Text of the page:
Let us talk today about the German surplus. There it stands, enormous, giving Germany a great sense of achievement and power. No wonder so many Germans want to keep the Euro. They associate it with high levels of exports throughout the EU, and rising cash balances as they seek payment for their goods.
In 2010 Germany exported 179 billion Euros more than it imported. 60% of its exports were to the rest of the EU.
It leads Germans to say to other Euro members, you can be like us. Work as hard as we do, set realistic wages, and you too can have a surplus like ours.
The German surplus is matched by the southern states’ combined deficits. Portugal, Greece, Spain, and Italy had a combined deficit about as large as Germany’s combined surplus. They like Germany do a lot of trade within the EU. They recognise that Germany has become more competitive than them. They want a way to pay for the goods they buy from Germany. They seek loans or grants from the surplus country to pay the bills. Germany is not keen to send them grants, and is trying to restrict the borrowing. The southern states are forced in to austerity measures, to curb their appetite for German products.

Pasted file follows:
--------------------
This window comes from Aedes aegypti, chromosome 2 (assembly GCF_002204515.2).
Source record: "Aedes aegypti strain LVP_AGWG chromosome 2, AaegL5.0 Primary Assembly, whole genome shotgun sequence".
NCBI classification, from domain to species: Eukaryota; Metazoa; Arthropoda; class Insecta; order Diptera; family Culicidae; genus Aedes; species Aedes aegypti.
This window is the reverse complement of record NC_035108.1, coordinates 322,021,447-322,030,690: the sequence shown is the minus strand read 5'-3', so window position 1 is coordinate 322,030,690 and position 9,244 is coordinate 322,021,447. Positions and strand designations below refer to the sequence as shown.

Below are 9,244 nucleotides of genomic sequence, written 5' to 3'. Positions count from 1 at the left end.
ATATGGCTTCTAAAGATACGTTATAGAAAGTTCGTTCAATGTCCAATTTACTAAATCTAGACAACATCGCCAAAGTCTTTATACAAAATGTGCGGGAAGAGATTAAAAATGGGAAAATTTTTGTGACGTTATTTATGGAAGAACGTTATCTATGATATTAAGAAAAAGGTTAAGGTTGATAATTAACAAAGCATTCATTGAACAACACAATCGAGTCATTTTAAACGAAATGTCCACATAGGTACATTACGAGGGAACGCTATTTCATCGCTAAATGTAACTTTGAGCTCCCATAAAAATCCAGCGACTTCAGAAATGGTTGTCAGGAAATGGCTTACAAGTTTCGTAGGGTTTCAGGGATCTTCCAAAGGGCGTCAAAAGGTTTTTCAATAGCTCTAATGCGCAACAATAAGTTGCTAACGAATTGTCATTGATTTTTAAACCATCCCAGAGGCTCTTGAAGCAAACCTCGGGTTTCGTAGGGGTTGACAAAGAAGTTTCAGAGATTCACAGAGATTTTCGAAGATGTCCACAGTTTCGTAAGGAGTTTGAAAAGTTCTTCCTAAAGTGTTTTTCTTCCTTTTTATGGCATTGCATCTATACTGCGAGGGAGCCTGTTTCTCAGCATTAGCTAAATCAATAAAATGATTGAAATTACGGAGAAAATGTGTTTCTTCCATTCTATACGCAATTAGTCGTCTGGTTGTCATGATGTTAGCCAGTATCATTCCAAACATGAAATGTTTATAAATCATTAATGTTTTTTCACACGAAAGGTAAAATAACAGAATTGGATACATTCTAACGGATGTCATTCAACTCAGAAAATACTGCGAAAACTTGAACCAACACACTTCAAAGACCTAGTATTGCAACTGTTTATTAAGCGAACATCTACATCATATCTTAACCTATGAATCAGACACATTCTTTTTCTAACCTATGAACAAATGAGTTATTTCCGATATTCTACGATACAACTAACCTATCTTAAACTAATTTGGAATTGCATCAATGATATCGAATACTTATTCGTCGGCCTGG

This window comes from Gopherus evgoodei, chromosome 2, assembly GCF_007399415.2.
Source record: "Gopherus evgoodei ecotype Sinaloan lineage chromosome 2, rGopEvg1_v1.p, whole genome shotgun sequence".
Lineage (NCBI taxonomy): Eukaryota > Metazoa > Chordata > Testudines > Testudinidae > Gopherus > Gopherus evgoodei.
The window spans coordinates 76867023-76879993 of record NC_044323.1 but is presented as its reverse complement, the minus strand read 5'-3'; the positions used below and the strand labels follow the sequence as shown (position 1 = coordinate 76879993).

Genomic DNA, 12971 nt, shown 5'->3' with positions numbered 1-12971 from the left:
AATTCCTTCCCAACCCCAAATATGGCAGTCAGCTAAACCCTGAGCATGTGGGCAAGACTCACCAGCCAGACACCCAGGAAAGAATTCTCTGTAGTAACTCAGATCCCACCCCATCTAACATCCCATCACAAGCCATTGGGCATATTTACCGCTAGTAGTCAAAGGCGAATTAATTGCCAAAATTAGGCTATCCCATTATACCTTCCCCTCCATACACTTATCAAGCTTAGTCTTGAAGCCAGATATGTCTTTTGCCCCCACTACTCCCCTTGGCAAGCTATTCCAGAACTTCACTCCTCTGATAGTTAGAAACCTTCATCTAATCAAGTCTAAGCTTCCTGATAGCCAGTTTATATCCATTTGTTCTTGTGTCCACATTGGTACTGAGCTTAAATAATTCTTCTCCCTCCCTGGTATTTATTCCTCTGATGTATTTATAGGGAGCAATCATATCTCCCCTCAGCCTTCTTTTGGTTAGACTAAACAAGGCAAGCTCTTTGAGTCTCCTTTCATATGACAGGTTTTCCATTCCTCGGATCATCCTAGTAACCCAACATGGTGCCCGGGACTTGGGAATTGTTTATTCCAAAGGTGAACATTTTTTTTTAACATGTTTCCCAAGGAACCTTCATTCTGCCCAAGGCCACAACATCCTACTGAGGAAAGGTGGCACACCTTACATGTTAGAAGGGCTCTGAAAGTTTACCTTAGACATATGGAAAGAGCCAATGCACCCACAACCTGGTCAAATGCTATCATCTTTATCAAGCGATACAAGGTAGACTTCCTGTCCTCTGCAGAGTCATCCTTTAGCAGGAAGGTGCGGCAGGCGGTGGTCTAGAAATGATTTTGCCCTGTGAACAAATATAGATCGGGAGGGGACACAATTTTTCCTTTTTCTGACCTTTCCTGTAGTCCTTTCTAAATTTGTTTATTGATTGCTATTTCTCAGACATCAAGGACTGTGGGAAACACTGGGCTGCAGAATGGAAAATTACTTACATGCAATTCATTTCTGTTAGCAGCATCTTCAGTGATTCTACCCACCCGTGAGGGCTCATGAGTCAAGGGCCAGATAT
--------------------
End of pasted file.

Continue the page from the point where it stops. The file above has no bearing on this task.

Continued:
In a normal single currency area, backed by a single country, these surpluses and deficits are financed much more easily. If one region of the UK has high unemployment, tax revenues from London and the south-east are collected and sent to pay the benefit bills. If one or more region falls behind, the central government sends it more state cash for local government, for education and health. If one or more region grows slowly, there are regional policies to locate more public sector jobs and to attract more private industry to the troubled area. These do not always work, but the combined impact of the very large sums of money transferred makes it politically tolerable.
If the politicians meeting later this week to “save the Euro” are to have any more success than in the many previous meetings with the same aim, they need to understand this simple characteristic of successful single currencies. Where you have parts of the union that are much more productive and successful than other parts, there needs to be very large transfers to finance the imbalances.